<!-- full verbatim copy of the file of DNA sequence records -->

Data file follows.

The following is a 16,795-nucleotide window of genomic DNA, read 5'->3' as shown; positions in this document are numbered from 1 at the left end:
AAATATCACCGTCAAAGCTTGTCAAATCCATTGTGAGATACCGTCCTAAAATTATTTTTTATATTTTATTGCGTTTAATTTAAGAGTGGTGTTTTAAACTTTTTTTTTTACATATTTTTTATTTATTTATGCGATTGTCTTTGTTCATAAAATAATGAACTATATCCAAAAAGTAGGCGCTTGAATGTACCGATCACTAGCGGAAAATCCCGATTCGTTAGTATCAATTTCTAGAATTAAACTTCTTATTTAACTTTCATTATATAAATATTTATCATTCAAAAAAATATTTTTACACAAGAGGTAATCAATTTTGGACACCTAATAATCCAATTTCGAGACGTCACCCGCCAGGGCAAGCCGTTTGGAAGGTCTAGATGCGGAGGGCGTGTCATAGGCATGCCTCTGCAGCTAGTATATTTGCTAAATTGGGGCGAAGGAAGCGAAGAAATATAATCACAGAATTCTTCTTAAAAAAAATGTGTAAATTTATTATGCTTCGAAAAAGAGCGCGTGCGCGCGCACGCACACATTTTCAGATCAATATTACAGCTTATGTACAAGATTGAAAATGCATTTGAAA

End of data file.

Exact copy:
The following is a 16,795-nucleotide window of genomic DNA, read 5'->3' as shown; positions in this document are numbered from 1 at the left end:
AAATATCACCGTCAAAGCTTGTCAAATCCATTGTGAGATACCGTCCTAAAATTATTTTTTATATTTTATTGCGTTTAATTTAAGAGTGGTGTTTTAAACTTTTTTTTTTACATATTTTTTATTTATTTATGCGATTGTCTTTGTTCATAAAATAATGAACTATATCCAAAAAGTAGGCGCTTGAATGTACCGATCACTAGCGGAAAATCCCGATTCGTTAGTATCAATTTCTAGAATTAAACTTCTTATTTAACTTTCATTATATAAATATTTATCATTCAAAAAAATATTTTTACACAAGAGGTAATCAATTTTGGACACCTAATAATCCAATTTCGAGACGTCACCCGCCAGGGCAAGCCGTTTGGAAGGTCTAGATGCGGAGGGCGTGTCATAGGCATGCCTCTGCAGCTAGTATATTTGCTAAATTGGGGCGAAGGAAGCGAAGAAATATAATCACAGAATTCTTCTTAAAAAAAATGTGTAAATTTATTATGCTTCGAAAAAGAGCGCGTGCGCGCGCACGCACACATTTTCAGATCAATATTACAGCTTATGTACAAGATTGAAAATGCATTTGAAA